Welcome to Sonoma County
Summer in Sonoma County means orchards and roadside stands rosy with fruit, hot inland air masses sucking chilly banks of fog from the ocean, kayaking on the Russian River, the warm piney smell in the redwood groves under one's walking shoes, outdoor concerts, visitors from the city and beyond. Luther Burbank invented the Gravenstein apple in Sebastopol; I remember Graton in the 'seventies as the home of a huge, stinking applesauce packing plant. No more--Graton's brand new tract homes and gourmet restaurant make it a desirable neighborhood indeed. There I will be visiting one of my best friends from my days at Wheeler Ranch, Karin Lease, who graciously agreed to put me up for twelve days. She bought one of the spacious new homes to live in until her younger son Brian finishes high school, afterwhich she plans to live in a yurt on a road less traveled. A gifted artisan--I own several pieces of her jewelry--Karin now finds her expertise with computers also provides her with plenty of work she enjoys--training people to use the hardware and software they acquire. Her older son, Pilvi, now twenty-eight, who I remember as a baby at the Ranch, also works in this field, and Brian, at seventeen, is no slouch, either. The three confer when one of them is stumped.
Karin makes breakfast for herself and
In my one day in the county I have been interviewed by two journalists, made 1000 fliers for my book-signing at Copperfield's and delivered them to the store's booth at the Health and Harmony Fair, met with a fan who would be out of town for my booksigning but implored the bookstore to let him know the minute I arrived (I signed his nearly pristine thirty year old copy of Living On The Earth), was invited to a ladies' garden party in honor of my visit given by fellow author Salli Rasberry, was invited to dinner the following night by graphic artist/photographer Linda Kane, and was invited to Bill Wheeler's sixtieth birthday party, which I, regretfully, will miss, as I am performing that night at Harbin Hot Springs. I stopped on the way to Karin's at Food for Thought, Sebastopol's new natural foods supermarket and, almost literally, ran into my friend Brendan Smith amid the produce.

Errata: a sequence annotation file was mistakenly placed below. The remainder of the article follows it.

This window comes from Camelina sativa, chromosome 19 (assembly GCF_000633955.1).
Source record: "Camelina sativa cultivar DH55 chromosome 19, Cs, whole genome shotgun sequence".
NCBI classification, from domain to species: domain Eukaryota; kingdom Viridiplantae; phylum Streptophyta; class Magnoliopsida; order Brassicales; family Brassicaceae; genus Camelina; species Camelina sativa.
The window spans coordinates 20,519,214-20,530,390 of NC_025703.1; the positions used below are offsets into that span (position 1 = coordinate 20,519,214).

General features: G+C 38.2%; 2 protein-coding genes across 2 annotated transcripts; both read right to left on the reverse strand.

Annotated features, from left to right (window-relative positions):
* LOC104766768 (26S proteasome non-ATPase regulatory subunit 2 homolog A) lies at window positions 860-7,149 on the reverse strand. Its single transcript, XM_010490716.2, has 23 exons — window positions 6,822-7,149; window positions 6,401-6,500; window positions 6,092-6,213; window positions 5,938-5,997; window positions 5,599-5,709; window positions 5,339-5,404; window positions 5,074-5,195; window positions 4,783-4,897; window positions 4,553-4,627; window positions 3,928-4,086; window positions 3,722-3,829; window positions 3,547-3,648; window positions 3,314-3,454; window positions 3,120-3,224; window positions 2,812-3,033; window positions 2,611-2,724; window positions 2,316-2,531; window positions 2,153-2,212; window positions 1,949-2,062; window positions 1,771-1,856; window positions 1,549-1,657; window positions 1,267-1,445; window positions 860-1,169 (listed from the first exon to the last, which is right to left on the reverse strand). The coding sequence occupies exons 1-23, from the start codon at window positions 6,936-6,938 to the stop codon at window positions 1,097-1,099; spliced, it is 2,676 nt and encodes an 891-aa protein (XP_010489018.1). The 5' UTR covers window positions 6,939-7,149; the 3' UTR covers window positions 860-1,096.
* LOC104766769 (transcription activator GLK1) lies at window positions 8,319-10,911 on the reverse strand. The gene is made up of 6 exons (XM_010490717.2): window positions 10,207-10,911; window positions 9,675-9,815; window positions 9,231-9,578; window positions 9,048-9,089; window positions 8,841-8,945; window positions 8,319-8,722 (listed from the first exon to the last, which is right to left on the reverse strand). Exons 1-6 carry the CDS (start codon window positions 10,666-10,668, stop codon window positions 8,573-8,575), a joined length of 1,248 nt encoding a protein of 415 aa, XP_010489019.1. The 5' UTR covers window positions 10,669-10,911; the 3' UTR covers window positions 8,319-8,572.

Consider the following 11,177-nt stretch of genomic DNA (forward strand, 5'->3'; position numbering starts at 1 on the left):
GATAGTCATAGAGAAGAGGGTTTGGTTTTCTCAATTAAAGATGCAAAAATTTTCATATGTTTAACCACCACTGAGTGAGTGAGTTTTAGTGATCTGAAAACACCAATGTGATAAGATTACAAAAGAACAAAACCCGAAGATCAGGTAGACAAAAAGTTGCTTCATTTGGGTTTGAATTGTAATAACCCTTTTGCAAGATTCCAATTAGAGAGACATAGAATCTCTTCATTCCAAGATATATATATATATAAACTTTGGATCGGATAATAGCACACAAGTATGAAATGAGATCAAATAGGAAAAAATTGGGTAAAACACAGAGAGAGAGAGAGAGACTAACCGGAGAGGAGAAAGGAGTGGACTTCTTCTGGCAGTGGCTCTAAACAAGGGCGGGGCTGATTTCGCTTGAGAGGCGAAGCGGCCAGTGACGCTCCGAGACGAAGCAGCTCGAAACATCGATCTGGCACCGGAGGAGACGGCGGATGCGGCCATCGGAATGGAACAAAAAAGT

Artist/entrepeneur Brendan Smith
Right about the same time that Living On The Earth was first published, Brendan's Leather Book hit the stands. Over the thirty years since, Brendan's leatherworking business grew from a one-man cottage industry to a forty-employee factory with contracts supplying major businesses like Macy's and Amazon.com. I carried one of his gracefully designed and extremely sturdy shoulder bags for a decade. I also memorized a dozen of his songs from a homemade casette tape I begged off of him--not only for the wickedly clever lyrics and memorable tunes, but because the diverse American characters portrayed in the monologues of the songs speak to me. The feast or famine aspect of the music business terrified him. "I may have corrected too far in the other direction," he says of the over-busy but prosperous life he now leads. Most of us who are moved by the muse face the same question constantly, regardless of which end of the spectrum we consider our current situation to be.